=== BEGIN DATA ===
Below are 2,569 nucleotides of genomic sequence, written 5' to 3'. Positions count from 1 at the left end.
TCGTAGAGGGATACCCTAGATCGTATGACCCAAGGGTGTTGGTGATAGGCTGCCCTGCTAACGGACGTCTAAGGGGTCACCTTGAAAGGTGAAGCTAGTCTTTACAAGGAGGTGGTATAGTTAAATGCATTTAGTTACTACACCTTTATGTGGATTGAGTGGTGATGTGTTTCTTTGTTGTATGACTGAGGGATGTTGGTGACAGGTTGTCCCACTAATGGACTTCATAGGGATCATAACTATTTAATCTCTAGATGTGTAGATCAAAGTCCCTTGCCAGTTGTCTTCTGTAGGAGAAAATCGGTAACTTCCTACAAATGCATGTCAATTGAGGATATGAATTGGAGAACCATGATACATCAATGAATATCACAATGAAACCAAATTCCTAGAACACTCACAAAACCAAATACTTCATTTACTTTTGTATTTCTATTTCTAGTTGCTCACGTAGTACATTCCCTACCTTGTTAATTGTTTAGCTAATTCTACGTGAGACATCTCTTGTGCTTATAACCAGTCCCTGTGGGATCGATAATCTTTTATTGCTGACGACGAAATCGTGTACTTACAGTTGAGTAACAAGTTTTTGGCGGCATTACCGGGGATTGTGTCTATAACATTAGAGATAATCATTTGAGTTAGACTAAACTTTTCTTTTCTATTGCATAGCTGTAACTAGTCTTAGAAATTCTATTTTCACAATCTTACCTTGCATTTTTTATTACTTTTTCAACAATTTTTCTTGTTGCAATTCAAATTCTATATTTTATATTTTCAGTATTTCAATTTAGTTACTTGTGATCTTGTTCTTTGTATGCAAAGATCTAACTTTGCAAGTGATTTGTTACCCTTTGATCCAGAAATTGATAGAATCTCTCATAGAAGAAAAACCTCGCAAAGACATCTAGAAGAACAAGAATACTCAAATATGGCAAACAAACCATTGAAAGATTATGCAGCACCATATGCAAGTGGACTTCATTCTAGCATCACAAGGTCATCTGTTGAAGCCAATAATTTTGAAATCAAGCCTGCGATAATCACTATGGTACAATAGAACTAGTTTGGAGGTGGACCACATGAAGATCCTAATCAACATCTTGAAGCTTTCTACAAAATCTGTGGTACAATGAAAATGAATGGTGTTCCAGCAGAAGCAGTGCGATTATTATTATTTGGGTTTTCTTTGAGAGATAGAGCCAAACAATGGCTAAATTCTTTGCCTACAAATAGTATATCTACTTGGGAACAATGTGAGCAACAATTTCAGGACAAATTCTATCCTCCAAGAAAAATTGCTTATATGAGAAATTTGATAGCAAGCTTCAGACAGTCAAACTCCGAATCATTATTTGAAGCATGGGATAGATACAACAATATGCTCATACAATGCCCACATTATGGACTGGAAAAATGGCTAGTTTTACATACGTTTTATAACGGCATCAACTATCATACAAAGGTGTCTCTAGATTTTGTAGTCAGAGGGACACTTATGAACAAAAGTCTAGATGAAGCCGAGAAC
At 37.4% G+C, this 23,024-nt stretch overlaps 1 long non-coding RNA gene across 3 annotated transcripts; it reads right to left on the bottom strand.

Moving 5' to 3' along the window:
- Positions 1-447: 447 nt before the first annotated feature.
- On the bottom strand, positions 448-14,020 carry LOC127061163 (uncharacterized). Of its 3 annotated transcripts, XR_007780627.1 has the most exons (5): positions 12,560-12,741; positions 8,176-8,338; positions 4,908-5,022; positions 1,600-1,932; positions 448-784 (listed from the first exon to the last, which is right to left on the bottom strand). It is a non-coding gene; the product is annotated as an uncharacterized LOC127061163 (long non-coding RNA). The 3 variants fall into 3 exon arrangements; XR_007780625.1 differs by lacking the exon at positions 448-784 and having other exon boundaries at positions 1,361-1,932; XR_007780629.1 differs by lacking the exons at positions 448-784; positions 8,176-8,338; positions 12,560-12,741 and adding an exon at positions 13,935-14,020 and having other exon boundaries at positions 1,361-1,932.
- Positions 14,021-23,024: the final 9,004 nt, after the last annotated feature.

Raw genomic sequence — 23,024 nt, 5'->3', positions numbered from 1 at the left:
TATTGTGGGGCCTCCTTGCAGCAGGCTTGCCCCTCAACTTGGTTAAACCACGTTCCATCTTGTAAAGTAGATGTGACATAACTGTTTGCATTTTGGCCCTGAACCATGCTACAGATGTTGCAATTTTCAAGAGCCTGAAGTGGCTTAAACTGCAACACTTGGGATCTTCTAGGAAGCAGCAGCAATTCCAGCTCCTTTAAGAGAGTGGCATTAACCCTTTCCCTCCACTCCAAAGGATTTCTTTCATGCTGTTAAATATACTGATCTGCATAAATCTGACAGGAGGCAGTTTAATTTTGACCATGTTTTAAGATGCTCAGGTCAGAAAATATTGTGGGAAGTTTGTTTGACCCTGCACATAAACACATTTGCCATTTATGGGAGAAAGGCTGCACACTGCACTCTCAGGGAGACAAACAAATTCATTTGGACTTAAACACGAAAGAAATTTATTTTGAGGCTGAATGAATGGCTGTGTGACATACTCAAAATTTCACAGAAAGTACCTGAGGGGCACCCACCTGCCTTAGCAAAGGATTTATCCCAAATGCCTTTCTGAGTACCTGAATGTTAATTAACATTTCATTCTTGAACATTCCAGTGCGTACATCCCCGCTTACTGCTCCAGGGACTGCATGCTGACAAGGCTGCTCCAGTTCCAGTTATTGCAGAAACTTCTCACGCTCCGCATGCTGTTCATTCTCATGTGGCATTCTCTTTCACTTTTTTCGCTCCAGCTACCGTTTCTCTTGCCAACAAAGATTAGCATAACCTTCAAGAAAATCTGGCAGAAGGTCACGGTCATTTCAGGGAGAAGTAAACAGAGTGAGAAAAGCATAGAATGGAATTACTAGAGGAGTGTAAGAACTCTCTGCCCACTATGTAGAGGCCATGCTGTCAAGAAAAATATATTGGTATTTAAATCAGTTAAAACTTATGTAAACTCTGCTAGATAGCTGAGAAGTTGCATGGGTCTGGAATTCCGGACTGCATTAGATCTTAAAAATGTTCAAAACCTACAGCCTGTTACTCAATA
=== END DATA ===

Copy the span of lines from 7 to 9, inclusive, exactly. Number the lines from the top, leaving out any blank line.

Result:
- Positions 14,021-23,024: the final 9,004 nt, after the last annotated feature.

Raw genomic sequence — 23,024 nt, 5'->3', positions numbered from 1 at the left:
TATTGTGGGGCCTCCTTGCAGCAGGCTTGCCCCTCAACTTGGTTAAACCACGTTCCATCTTGTAAAGTAGATGTGACATAACTGTTTGCATTTTGGCCCTGAACCATGCTACAGATGTTGCAATTTTCAAGAGCCTGAAGTGGCTTAAACTGCAACACTTGGGATCTTCTAGGAAGCAGCAGCAATTCCAGCTCCTTTAAGAGAGTGGCATTAACCCTTTCCCTCCACTCCAAAGGATTTCTTTCATGCTGTTAAATATACTGATCTGCATAAATCTGACAGGAGGCAGTTTAATTTTGACCATGTTTTAAGATGCTCAGGTCAGAAAATATTGTGGGAAGTTTGTTTGACCCTGCACATAAACACATTTGCCATTTATGGGAGAAAGGCTGCACACTGCACTCTCAGGGAGACAAACAAATTCATTTGGACTTAAACACGAAAGAAATTTATTTTGAGGCTGAATGAATGGCTGTGTGACATACTCAAAATTTCACAGAAAGTACCTGAGGGGCACCCACCTGCCTTAGCAAAGGATTTATCCCAAATGCCTTTCTGAGTACCTGAATGTTAATTAACATTTCATTCTTGAACATTCCAGTGCGTACATCCCCGCTTACTGCTCCAGGGACTGCATGCTGACAAGGCTGCTCCAGTTCCAGTTATTGCAGAAACTTCTCACGCTCCGCATGCTGTTCATTCTCATGTGGCATTCTCTTTCACTTTTTTCGCTCCAGCTACCGTTTCTCTTGCCAACAAAGATTAGCATAACCTTCAAGAAAATCTGGCAGAAGGTCACGGTCATTTCAGGGAGAAGTAAACAGAGTGAGAAAAGCATAGAATGGAATTACTAGAGGAGTGTAAGAACTCTCTGCCCACTATGTAGAGGCCATGCTGTCAAGAAAAATATATTGGTATTTAAATCAGTTAAAACTTATGTAAACTCTGCTAGATAGCTGAGAAGTTGCATGGGTCTGGAATTCCGGACTGCATTAGATCTTAAAAATGTTCAAAACCTACAGCCTGTTACTCAATA